In Quest of Real Heroes of Pakistan: Jahangir Khan the King of Squash

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Jahangir Khan dominated international squash for the better part of a decade – during the 1980’s and 90’s. It was not at all obvious that Jahangir, physically frail and in poor health as a boy, was going to become the greatest squash champion in the history.

Jahangir Khan born in Karachi, on December 10, 1963. He was born into a squash family. His father, Roshan Khan, was a former British Open Champion and his older brother, Torsam, also an accomplished player on the international circuit.

Jahangir burst onto the international scene as a 15-year-old in 1979 when he became the youngest-ever winner of the World Amateur Individual Championship. But his brother, Torsam Khan, died of a heart attack that same year while playing in the Australian Open; with the loss of his mentor and hero, Khan nearly gave up the game. However, In November 1981, he became the youngest World Open champion of all-time at 17, beating Australian favorite Geoff Hunt in the final and honored Torsam’s memory.

Jahangir Khan might just be the most successful sporting figure in history. He went on to establish a remarkable 555-match unbeaten run over five and a half years (from April 81 until Nov 86), winning six World Open and a record 10 British Open titles in a row from 1982-1991, 13 Pakistan Opens and he rounded all this off by leading Pakistan to a historic team triumph in the World Team Championship in 1993. Even he also dominated the International and North American hardball squash as number one at the same time. For such achievements Jahangir was awarded with the titles of “The King of Squash” and “Greatest Squash Champion” by the experts of game.

“The pressure began to mount as I kept winning every time and people were anxious to see if I could be beaten.” said Jahangir Khan.
Appearances of Jahangir Khan in World Open and British Open Finals

According to Martin Bronstein of “Squash Talk”, an independent information source for squash, many players could be a hero for one game, but around the 40 minute mark of the match there would be a noticeable diminution of energy accompanied by an urgent desire for the game – and the torture – to end as quickly as possible. The score line 9-7, 9-1, 9-0, became a Jahangir trademark.

“I was told I would never become world champion. I was the youngest, smallest, feeblest and sickest of the family. Neither the doctor nor my father believed there was any chance for me to become a good squash player” – says Jahangir Khan in his book ‘Winning Squash’.

7 Most Outstanding Achievements of Jahangir Khan as Squash Player.

  • Won World Amateur Championships at age 15
  • Won World Open Championships at age 17; the youngest ever
  • Unbeaten for 5 years and 8 months; winning 555 matches consecutively
  • British Open Champion 10 times in a row (1982-1993); which remains unchallenged
  • World Open Champion 6 times – for which he is listed in the Guinness Book of World records
  • 1st player to win World Open Championships without dropping a game
  • Played longest squash match in history (1983) – 2hours, 46 minutes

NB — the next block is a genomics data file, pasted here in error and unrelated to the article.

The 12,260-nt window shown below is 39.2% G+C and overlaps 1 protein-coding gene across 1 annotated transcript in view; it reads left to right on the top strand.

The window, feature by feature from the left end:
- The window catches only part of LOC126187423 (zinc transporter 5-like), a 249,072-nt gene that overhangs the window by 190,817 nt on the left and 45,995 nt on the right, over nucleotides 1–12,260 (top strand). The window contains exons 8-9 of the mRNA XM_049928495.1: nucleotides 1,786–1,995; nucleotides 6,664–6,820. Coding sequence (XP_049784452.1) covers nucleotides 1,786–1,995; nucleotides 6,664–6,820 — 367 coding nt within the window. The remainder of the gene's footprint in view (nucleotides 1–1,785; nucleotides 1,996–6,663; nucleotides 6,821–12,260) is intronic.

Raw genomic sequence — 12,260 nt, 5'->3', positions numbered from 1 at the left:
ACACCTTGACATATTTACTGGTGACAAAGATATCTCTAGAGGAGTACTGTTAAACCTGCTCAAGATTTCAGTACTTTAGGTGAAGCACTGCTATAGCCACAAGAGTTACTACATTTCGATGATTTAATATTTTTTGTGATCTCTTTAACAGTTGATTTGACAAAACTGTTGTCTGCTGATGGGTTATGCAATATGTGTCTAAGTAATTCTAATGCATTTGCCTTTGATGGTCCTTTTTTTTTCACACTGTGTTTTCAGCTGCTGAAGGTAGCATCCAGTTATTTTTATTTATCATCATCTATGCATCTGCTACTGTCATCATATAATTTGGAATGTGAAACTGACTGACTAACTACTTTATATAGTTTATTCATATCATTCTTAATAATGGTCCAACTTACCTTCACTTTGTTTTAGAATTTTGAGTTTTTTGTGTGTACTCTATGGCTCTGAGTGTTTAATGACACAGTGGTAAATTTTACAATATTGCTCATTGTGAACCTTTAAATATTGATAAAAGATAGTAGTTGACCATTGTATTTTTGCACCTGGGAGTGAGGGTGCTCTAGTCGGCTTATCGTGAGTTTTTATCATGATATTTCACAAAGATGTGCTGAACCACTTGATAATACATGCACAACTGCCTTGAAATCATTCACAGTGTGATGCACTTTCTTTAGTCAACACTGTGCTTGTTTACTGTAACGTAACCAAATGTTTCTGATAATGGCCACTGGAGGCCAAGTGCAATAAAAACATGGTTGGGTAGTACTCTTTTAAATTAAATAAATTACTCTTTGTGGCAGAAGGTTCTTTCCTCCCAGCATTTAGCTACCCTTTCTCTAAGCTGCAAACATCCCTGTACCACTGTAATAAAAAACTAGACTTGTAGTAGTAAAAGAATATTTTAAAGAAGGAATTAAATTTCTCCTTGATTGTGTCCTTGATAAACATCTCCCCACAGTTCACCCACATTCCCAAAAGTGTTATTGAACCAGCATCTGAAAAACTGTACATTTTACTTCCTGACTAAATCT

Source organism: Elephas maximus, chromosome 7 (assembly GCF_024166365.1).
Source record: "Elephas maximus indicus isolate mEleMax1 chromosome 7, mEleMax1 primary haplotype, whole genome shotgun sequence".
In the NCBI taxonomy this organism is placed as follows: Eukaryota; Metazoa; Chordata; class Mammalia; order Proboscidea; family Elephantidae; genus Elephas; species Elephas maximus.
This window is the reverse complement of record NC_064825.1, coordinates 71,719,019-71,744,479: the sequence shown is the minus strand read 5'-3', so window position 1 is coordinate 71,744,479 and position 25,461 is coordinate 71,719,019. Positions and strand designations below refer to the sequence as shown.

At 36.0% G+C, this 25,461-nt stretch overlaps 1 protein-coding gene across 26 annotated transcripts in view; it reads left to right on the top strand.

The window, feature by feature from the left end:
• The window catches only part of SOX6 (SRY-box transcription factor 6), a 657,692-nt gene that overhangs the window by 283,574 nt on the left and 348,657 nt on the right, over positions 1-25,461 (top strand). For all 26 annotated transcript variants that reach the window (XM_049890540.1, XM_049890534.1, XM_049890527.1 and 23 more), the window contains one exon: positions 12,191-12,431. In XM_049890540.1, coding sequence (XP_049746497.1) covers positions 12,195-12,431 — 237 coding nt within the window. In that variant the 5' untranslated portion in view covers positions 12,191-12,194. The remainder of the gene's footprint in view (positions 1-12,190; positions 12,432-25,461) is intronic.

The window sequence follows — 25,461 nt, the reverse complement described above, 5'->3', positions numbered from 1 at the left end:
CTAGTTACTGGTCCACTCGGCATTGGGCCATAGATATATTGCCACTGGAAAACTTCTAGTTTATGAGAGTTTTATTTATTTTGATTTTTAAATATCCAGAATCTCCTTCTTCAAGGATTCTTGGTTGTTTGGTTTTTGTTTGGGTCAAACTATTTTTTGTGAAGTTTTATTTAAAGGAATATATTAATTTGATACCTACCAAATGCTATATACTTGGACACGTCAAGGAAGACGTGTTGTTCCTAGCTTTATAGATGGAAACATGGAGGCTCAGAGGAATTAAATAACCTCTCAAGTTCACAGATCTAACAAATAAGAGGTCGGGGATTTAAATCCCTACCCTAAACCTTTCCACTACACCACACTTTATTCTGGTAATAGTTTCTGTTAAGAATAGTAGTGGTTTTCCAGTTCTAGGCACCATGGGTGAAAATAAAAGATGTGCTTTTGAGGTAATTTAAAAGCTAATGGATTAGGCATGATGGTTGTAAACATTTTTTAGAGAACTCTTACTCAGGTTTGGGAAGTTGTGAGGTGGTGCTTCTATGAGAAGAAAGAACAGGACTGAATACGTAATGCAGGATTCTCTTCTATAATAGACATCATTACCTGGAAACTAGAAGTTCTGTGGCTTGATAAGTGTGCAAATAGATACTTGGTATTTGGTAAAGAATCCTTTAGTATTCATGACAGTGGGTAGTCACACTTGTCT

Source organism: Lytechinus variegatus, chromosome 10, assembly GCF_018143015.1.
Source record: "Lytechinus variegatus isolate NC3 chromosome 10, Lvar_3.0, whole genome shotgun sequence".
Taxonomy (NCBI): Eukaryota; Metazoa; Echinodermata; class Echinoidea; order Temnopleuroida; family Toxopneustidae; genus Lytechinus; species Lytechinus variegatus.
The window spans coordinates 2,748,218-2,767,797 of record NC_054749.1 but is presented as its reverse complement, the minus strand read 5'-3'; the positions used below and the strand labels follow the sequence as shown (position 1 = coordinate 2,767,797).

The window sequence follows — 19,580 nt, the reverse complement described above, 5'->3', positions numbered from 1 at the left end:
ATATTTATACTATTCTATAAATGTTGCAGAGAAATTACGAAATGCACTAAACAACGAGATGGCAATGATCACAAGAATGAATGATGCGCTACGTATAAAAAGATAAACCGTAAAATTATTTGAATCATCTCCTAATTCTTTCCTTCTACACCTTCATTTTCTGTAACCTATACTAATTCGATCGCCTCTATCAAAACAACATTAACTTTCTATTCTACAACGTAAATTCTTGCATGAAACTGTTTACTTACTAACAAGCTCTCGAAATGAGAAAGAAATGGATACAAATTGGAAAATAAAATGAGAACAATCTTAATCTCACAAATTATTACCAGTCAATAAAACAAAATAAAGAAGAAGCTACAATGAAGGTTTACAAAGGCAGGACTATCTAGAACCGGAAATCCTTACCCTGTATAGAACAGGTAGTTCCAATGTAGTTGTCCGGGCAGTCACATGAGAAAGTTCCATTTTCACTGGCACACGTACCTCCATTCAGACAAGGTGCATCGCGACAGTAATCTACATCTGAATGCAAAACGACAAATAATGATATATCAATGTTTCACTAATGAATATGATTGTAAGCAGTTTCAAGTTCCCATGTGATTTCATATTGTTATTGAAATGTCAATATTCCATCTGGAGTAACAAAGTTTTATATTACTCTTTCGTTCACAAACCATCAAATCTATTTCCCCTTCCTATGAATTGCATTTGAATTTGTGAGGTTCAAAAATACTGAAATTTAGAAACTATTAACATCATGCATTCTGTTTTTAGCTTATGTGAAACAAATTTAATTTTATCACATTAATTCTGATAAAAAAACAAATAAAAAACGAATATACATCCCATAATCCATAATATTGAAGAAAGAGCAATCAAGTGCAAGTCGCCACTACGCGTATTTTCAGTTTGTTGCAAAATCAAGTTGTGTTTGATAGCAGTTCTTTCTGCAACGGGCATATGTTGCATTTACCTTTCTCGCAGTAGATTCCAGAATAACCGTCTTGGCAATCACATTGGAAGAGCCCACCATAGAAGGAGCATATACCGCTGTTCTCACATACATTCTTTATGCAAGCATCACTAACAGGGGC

Other Awards, Services and Recognitions

  • Jahangir Khan was voted the greatest ever male player by a poll on World Squash Federation Website in 2002.
  • He was awarded Hall of fame by Squash Federation in 1993.
  • Government of Pakistan presented Pride of Performance Award and the highest civil award Hilal-e-Imtiaz.
  • Jahangir was honored by putting his image on a postage stamp in 1984.
  • Jahangir Khan was awarded Sportsman of the Millennium award in Pakistan.
  • Time Magazine has named Jahangir as one of Asia’s Heroes in the last 60 years, including heroes from all walks of life.
  • Jahangir Khan was honored sports and youth award by French Government in 1990.
  • Jahangir Khan received an Honorary Doctor of Philosophy Degree from London Metropolitan University for his services to sport and society.
  • In 1990, Jahangir was elected Chairman of the Professional Squash Association
  • in 1997, Jahangir Khan was elected Vice-President of the Pakistan Squash Federation
  • He was elected as Vice-President of the World Squash Federation in November 1998, and in October 2002 was elected WSF President and in 2004, he was again unanimously re-elected as President of the World Squash Federation.

Jahangir Khan was the fittest man on earth, the finest sportsman ever, a symbol of athletic perfection. Jahangir not only dominated the sport, he redefined it.  Had an unhopeful start and become the greatest squash player of all time. Jahangir khan is the true hero and inspiration for everyone. His life is a role model for coming generations-whatever their initial circumstances are, just go and achieve great things.

“I believe my story can offer hope to millions of people all over the world who are poor, bereaved or sick. At different times, I have been all three” says Jahangir Khan.

Atiq is an IT professional, his area of interest are Socio-Politico issues of subcontinent and regional security issues with a special focus on Afghanistan, India and Pakistan. Can be reached at [email protected] and tweets at @atiqpkkh.

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